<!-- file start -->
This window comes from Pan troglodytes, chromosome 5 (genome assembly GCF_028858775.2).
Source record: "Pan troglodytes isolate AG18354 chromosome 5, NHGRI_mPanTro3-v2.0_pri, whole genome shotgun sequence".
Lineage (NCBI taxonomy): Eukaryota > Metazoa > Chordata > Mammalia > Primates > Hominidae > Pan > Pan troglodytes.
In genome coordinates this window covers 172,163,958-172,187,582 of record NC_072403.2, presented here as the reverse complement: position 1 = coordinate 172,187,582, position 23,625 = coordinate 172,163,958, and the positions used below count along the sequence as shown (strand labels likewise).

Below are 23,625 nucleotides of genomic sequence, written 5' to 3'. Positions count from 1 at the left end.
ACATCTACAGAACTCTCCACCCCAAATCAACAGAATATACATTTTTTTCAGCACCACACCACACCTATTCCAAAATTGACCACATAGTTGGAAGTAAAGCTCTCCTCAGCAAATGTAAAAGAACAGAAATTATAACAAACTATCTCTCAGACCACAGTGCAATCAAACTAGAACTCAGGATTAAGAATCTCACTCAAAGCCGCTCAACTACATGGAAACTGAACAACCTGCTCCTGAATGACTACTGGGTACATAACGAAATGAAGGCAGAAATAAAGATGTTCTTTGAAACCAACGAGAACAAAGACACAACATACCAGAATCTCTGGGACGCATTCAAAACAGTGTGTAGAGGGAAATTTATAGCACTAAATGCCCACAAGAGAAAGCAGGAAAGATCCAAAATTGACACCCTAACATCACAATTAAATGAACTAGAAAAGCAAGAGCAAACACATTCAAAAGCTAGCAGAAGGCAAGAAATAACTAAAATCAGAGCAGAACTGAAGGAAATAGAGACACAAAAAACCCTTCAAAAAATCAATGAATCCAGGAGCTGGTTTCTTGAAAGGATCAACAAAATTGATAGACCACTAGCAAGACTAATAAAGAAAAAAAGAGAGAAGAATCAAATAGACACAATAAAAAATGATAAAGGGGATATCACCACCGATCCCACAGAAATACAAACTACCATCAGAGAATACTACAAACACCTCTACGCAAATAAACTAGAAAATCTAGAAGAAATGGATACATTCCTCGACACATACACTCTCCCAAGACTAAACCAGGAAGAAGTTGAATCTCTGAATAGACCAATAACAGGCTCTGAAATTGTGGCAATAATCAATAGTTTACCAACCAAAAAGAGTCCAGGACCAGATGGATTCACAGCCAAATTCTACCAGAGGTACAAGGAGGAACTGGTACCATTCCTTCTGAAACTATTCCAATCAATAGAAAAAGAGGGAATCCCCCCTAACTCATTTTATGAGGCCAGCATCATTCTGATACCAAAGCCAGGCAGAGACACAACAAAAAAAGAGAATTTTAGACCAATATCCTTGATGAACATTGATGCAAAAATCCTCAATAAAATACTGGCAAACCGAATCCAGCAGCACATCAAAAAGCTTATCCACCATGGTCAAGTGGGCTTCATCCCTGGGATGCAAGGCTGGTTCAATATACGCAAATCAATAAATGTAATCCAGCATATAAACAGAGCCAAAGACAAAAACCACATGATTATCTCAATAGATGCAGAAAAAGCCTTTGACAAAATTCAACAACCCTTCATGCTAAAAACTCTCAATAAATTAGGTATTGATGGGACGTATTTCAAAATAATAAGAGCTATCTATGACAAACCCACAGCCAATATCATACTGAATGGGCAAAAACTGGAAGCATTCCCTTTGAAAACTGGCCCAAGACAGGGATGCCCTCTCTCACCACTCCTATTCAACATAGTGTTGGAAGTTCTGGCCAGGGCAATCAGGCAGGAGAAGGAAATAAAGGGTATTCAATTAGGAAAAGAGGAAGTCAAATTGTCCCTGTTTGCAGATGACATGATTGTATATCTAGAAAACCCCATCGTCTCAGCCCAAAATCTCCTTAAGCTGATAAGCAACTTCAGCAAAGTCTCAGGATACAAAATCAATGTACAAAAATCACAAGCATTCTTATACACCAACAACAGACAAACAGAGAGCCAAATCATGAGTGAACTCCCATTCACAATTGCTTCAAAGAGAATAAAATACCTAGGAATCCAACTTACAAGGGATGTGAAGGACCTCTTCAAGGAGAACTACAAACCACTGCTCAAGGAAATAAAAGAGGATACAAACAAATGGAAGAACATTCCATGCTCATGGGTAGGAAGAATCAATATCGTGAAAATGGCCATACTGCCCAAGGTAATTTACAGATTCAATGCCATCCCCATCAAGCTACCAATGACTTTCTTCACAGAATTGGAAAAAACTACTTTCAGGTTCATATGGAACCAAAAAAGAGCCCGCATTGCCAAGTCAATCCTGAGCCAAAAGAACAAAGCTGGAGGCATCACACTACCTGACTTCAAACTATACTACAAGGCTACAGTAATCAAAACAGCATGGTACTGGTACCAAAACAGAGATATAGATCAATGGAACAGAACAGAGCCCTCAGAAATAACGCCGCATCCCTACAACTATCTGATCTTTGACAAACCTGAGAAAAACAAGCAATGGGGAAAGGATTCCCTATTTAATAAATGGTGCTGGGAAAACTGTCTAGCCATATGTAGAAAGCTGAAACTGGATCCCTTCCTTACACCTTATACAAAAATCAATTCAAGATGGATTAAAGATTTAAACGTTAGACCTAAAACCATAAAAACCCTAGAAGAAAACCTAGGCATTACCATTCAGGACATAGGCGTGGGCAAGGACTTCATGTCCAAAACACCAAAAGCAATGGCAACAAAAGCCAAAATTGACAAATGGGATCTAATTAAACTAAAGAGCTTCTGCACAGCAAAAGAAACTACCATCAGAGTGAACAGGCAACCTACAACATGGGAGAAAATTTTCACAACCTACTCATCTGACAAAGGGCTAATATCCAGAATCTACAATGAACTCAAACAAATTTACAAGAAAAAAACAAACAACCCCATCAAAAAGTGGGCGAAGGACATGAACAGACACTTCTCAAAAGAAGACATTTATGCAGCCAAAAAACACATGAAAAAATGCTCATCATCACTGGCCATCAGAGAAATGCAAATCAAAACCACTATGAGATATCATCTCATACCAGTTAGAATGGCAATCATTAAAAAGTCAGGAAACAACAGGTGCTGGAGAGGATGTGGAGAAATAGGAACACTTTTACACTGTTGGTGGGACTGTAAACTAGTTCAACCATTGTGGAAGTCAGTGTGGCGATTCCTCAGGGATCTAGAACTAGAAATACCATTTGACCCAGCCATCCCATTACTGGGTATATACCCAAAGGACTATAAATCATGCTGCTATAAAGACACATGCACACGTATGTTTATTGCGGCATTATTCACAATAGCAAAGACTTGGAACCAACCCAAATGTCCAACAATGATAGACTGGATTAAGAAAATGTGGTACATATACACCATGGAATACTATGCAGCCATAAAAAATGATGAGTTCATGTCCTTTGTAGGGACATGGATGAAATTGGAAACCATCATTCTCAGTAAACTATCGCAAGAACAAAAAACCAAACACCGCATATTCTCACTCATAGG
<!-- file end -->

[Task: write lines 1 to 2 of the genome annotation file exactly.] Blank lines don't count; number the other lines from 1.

This window comes from Pan troglodytes, chromosome 5 (genome assembly GCF_028858775.2).
Source record: "Pan troglodytes isolate AG18354 chromosome 5, NHGRI_mPanTro3-v2.0_pri, whole genome shotgun sequence".